We monitored Bird foot Violet and Lyre-leaved Rock Cress yesterday in and around Ostrich Barrens. The lupine were at their peak, just in time for Blue Week. A few birders were lingering around from the Biggest Week in American Birding. They were likely looking for Lark Sparrows and Red headed Woodpeckers that have recently moved into areas opened up by the tornado several years ago. Even though it was cool, the sun warmed us as we strolled.
We record our data digitally on an iPad. I am one of two who do not begrudge the task. Normally it interferes with appreciating the surroundings - one's nose is always on the screen, recording an inordinate amount of information required in the name of Science. But yesterday, because we limited our documentation to two species, I had plenty of time to loaf. I sat down to photograph one of my favorite Spring flowers - the aptly named Pussy Toes. I saw the insect and thought it was an ant. I now believe it is a spider. What do you think?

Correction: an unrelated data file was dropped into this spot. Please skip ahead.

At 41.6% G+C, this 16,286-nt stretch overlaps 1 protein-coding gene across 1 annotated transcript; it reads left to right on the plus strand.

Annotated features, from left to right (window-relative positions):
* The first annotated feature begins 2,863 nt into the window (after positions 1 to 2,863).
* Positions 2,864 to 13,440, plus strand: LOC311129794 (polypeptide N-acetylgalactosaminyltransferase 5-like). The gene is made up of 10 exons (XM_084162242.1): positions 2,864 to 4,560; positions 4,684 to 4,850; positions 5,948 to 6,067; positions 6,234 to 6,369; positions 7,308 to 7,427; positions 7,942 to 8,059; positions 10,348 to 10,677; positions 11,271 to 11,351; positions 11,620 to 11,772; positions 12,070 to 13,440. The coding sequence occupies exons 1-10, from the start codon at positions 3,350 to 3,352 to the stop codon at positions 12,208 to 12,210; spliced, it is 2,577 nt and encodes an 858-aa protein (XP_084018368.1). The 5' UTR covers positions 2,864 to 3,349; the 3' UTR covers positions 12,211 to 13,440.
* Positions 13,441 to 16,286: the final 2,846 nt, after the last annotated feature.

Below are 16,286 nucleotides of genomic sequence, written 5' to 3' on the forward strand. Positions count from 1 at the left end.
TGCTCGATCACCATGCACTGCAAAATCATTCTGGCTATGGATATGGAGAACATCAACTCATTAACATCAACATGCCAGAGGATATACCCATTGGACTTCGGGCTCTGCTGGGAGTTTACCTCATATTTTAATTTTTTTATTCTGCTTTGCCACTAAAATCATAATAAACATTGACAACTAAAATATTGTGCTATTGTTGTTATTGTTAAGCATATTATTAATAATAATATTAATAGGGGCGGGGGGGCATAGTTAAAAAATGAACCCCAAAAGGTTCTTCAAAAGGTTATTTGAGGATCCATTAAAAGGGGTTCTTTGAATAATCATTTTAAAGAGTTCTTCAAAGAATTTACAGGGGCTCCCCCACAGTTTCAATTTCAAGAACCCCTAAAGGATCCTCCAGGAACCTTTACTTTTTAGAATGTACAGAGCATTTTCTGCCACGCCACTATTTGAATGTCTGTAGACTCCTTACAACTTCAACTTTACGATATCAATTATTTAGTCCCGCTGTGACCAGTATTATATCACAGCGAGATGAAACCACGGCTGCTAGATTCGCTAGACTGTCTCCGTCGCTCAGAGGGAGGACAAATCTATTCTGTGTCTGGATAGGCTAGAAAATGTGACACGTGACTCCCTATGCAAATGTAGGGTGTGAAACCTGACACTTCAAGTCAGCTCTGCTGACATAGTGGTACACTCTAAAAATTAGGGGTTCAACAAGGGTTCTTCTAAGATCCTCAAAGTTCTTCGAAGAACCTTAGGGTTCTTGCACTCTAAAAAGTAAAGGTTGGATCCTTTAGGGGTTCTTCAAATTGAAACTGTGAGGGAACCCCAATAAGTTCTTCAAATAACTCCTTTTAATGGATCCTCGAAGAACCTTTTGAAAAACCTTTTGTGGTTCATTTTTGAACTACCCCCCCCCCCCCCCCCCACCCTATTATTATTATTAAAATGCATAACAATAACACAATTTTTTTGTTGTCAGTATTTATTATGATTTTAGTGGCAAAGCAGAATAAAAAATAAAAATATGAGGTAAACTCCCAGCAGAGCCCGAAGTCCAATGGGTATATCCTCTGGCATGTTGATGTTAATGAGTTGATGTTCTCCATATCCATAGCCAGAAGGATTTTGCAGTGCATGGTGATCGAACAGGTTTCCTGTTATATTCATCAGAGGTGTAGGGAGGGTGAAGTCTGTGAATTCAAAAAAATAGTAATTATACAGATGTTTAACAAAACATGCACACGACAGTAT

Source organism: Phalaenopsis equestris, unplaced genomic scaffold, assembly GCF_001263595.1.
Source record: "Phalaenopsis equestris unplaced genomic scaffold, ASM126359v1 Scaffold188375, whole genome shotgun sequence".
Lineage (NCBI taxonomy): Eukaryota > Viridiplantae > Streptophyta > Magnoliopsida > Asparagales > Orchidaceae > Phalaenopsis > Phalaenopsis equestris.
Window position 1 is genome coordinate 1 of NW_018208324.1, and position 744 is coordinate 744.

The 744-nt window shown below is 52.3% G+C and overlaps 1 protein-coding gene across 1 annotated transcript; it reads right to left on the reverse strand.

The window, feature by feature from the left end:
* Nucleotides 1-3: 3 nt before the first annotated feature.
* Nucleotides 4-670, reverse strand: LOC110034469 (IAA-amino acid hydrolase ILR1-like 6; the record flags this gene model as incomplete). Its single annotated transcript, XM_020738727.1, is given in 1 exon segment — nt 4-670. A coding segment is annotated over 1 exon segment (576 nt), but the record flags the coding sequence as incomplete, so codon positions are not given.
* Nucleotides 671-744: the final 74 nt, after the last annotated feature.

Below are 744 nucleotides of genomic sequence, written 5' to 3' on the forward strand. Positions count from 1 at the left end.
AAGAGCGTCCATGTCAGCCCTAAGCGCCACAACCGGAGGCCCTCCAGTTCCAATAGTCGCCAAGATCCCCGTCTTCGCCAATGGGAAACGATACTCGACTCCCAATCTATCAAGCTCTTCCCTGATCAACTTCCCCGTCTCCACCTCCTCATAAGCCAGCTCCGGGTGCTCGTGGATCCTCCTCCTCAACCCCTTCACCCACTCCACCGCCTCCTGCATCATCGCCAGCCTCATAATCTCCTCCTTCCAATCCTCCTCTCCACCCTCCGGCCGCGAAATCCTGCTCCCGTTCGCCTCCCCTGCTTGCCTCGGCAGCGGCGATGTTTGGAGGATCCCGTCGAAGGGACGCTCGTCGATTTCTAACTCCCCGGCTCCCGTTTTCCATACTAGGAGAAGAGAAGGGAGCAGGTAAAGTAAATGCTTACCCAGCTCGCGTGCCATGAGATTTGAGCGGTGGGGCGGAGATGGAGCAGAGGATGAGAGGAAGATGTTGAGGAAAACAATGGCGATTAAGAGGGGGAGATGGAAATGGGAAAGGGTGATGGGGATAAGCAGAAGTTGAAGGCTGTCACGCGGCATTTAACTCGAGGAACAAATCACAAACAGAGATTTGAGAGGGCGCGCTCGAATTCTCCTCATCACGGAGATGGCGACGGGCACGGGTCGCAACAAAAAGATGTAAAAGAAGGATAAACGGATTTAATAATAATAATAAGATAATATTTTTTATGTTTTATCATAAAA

Dan and I took a drive out to Goll Woods today. It is a patch of old growth forest in Northwest Ohio. I haven't been there in many years and I don't ever remember having been there in the Spring. The forest floor was literally carpeted with flowers.
Toad shade Trillium
a yellow violet
Yellow Trout Lilly
I don't remember having ever seen a more pristine forest floor. The one Garlic Mustard plant we came across has been safely dispatched to the trash heap.
This forest was once part of the Great Black Swamp - not a pleasant place to visit once the mosquitoes hatch But I'm putting it on my list of places to return each Spring.
Newcomb's Wildflower Guide lists over 30 Viola species occurring in Northeastern and North-central North America.
This was the first day of our monitoring season. There wasn't much blooming, but for me, the Birdfoot Violet makes any trip worthwhile. We counted over 300 plants blooming on the sand dunes just off Ostrich Lane.
The Sand cherry had enough buds for us to count it as well.